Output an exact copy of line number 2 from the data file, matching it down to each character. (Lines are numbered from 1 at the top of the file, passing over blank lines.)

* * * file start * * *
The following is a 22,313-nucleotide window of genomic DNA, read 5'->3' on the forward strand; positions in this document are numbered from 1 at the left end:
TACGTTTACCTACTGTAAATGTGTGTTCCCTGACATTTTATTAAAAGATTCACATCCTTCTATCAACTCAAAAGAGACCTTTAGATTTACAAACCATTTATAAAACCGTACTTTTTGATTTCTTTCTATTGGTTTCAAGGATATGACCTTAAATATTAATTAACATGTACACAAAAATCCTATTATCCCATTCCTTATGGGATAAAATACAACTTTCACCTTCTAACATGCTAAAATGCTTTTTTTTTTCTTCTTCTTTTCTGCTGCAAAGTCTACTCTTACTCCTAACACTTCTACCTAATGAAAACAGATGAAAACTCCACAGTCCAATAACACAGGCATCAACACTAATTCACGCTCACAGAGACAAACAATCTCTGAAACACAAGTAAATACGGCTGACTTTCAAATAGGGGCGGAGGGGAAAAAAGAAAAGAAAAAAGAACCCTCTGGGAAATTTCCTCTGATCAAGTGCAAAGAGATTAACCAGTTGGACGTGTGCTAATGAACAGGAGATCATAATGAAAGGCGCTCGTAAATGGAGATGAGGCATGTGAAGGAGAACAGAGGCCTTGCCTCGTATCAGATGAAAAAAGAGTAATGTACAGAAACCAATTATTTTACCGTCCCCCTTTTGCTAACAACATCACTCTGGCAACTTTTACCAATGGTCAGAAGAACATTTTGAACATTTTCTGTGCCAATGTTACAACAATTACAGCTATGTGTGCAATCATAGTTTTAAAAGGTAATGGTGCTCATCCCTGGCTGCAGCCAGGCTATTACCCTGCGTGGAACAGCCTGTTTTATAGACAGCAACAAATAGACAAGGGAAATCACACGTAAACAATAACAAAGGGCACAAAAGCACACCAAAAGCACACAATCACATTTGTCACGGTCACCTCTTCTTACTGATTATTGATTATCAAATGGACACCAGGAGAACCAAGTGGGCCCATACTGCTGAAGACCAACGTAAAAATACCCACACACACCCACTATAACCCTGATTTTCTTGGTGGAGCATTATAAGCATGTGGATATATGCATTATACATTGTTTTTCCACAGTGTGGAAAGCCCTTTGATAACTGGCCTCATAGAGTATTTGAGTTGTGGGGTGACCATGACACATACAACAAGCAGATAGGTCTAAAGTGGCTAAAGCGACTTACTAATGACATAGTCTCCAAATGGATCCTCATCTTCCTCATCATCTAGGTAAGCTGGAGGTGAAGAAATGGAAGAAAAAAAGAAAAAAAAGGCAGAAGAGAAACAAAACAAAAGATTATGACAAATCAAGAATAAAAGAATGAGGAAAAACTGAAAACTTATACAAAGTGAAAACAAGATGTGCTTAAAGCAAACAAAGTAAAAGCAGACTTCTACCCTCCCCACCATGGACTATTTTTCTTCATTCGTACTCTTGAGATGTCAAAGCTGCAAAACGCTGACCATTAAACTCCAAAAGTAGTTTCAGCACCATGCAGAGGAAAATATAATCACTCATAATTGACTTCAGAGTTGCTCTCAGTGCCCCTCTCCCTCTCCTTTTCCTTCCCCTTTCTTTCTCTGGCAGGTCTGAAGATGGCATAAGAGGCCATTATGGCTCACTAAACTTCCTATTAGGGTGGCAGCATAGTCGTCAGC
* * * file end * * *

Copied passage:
TACGTTTACCTACTGTAAATGTGTGTTCCCTGACATTTTATTAAAAGATTCACATCCTTCTATCAACTCAAAAGAGACCTTTAGATTTACAAACCATTTATAAAACCGTACTTTTTGATTTCTTTCTATTGGTTTCAAGGATATGACCTTAAATATTAATTAACATGTACACAAAAATCCTATTATCCCATTCCTTATGGGATAAAATACAACTTTCACCTTCTAACATGCTAAAATGCTTTTTTTTTTCTTCTTCTTTTCTGCTGCAAAGTCTACTCTTACTCCTAACACTTCTACCTAATGAAAACAGATGAAAACTCCACAGTCCAATAACACAGGCATCAACACTAATTCACGCTCACAGAGACAAACAATCTCTGAAACACAAGTAAATACGGCTGACTTTCAAATAGGGGCGGAGGGGAAAAAAGAAAAGAAAAAAGAACCCTCTGGGAAATTTCCTCTGATCAAGTGCAAAGAGATTAACCAGTTGGACGTGTGCTAATGAACAGGAGATCATAATGAAAGGCGCTCGTAAATGGAGATGAGGCATGTGAAGGAGAACAGAGGCCTTGCCTCGTATCAGATGAAAAAAGAGTAATGTACAGAAACCAATTATTTTACCGTCCCCCTTTTGCTAACAACATCACTCTGGCAACTTTTACCAATGGTCAGAAGAACATTTTGAACATTTTCTGTGCCAATGTTACAACAATTACAGCTATGTGTGCAATCATAGTTTTAAAAGGTAATGGTGCTCATCCCTGGCTGCAGCCAGGCTATTACCCTGCGTGGAACAGCCTGTTTTATAGACAGCAACAAATAGACAAGGGAAATCACACGTAAACAATAACAAAGGGCACAAAAGCACACCAAAAGCACACAATCACATTTGTCACGGTCACCTCTTCTTACTGATTATTGATTATCAAATGGACACCAGGAGAACCAAGTGGGCCCATACTGCTGAAGACCAACGTAAAAATACCCACACACACCCACTATAACCCTGATTTTCTTGGTGGAGCATTATAAGCATGTGGATATATGCATTATACATTGTTTTTCCACAGTGTGGAAAGCCCTTTGATAACTGGCCTCATAGAGTATTTGAGTTGTGGGGTGACCATGACACATACAACAAGCAGATAGGTCTAAAGTGGCTAAAGCGACTTACTAATGACATAGTCTCCAAATGGATCCTCATCTTCCTCATCATCTAGGTAAGCTGGAGGTGAAGAAATGGAAGAAAAAAAGAAAAAAAAGGCAGAAGAGAAACAAAACAAAAGATTATGACAAATCAAGAATAAAAGAATGAGGAAAAACTGAAAACTTATACAAAGTGAAAACAAGATGTGCTTAAAGCAAACAAAGTAAAAGCAGACTTCTACCCTCCCCACCATGGACTATTTTTCTTCATTCGTACTCTTGAGATGTCAAAGCTGCAAAACGCTGACCATTAAACTCCAAAAGTAGTTTCAGCACCATGCAGAGGAAAATATAATCACTCATAATTGACTTCAGAGTTGCTCTCAGTGCCCCTCTCCCTCTCCTTTTCCTTCCCCTTTCTTTCTCTGGCAGGTCTGAAGATGGCATAAGAGGCCATTATGGCTCACTAAACTTCCTATTAGGGTGGCAGCATAGTCGTCAGC